Divorced, Beheaded, Died, Divorced, Beheaded, Survived; we all know the rhyme that tells of the fate of Henry VIII’s wives. THE TAMING OF THE QUEEN tells Kateryn Parr’s story from the moment of proposal to the end of the marriage. There can be no spoilers in this review as anybody who paid even the slightest attention at school will be aware of what happened.
Now I must confess that, if asked about Katherine Parr, I would have told you that she was an older lady, a bit mousy and survived because she was both of these things. Turns out that I was wrong on all counts, including the spelling of her name.
Kateryn was beautiful (as was the much maligned Anne of Cleves) and only 31. She was also clever, so clever that she was the first English woman to publish a book under her own name. Recently widowed, she was in love and waiting until her period of mourning had ended before marrying again. Henry’s proposal put a stop to those plans. Nobody said no to Henry.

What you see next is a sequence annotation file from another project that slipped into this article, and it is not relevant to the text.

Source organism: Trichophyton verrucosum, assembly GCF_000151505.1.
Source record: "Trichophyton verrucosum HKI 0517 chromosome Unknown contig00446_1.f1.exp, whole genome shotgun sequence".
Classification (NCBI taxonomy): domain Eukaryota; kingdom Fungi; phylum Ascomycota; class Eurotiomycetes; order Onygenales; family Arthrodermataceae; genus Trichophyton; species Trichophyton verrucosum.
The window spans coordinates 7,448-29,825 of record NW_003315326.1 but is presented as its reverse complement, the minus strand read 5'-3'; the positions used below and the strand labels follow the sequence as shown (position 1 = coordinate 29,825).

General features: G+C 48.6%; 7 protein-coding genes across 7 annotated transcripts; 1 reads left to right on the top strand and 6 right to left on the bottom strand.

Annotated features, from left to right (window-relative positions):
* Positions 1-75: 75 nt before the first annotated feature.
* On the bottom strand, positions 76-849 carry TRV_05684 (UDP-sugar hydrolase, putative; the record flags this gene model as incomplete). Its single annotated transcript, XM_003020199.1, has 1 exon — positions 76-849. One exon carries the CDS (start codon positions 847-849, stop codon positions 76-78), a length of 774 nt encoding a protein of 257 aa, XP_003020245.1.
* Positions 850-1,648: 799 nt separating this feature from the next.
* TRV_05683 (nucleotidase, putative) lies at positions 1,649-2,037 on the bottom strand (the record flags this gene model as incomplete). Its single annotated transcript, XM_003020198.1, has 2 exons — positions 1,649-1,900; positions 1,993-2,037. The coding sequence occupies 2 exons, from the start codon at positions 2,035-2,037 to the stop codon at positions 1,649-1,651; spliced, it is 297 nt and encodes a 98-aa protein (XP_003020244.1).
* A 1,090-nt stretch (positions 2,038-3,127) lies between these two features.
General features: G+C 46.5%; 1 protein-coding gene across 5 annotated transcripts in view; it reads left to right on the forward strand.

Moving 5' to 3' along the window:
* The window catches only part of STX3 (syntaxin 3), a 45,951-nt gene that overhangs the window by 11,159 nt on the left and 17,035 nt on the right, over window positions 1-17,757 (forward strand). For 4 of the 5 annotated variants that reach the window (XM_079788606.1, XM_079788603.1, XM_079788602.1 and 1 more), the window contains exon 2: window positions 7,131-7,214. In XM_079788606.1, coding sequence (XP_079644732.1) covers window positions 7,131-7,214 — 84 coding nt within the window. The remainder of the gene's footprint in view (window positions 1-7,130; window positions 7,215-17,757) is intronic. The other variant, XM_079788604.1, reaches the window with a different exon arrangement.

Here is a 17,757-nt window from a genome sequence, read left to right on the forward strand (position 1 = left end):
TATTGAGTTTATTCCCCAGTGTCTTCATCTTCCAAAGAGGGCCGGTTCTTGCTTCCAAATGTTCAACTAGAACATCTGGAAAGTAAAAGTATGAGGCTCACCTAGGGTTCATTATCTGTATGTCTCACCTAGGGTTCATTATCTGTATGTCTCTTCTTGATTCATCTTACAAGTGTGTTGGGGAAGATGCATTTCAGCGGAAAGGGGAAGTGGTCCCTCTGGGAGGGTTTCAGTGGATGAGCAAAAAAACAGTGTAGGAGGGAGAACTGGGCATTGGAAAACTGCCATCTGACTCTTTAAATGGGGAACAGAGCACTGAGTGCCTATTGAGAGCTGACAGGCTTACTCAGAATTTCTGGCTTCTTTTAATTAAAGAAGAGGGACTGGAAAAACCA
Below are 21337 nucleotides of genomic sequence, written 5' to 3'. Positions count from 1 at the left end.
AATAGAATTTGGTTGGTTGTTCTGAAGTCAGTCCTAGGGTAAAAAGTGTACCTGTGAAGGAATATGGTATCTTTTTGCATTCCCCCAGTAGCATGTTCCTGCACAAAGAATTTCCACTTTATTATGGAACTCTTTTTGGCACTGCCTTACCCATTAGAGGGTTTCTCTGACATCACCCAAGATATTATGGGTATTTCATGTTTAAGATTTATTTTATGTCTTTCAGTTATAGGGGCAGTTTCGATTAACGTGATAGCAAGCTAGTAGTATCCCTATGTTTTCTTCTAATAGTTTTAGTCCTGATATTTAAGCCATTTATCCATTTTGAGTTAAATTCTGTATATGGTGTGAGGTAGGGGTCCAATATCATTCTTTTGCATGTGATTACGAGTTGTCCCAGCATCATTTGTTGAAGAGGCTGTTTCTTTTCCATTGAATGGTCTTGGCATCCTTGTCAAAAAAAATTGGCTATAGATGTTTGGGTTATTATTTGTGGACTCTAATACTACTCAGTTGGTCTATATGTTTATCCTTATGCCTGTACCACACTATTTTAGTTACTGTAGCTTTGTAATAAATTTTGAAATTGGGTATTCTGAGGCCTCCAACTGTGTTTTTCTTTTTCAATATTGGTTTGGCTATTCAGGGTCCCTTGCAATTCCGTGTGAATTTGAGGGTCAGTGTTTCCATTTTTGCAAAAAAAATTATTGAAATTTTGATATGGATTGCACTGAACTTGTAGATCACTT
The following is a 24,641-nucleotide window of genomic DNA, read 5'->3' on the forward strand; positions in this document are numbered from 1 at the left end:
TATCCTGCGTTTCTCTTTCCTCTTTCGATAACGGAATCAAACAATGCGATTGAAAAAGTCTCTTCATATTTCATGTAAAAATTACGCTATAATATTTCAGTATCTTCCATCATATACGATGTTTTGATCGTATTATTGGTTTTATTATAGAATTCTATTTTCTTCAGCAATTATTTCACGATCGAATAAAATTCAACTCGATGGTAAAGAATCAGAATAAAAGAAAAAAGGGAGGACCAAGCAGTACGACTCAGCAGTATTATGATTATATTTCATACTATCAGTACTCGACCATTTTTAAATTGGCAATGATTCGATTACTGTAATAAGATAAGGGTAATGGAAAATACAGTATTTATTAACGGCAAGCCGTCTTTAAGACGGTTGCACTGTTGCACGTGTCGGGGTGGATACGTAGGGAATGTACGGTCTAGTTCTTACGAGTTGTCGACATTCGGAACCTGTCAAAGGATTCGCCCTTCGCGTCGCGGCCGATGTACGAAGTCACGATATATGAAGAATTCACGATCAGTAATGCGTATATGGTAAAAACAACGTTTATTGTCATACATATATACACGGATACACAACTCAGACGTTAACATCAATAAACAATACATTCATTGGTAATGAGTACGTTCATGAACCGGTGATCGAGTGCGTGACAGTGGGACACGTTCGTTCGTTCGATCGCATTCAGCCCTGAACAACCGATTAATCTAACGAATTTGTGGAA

Given that we all know how story ends, even if we have made all sorts of wrong assumptions, telling the tale and keeping us enthralled is a big ask. Philippa Gregory rises to the task with aplomb. I stayed awake turning the pages into the small hours fretful that the next knock on the door would bring news of Kateryn’s arrest and execution. After all this is a work of fiction!
THE TAMING OF THE QUEEN by Philippa Gregory
Published by Simon and Schuster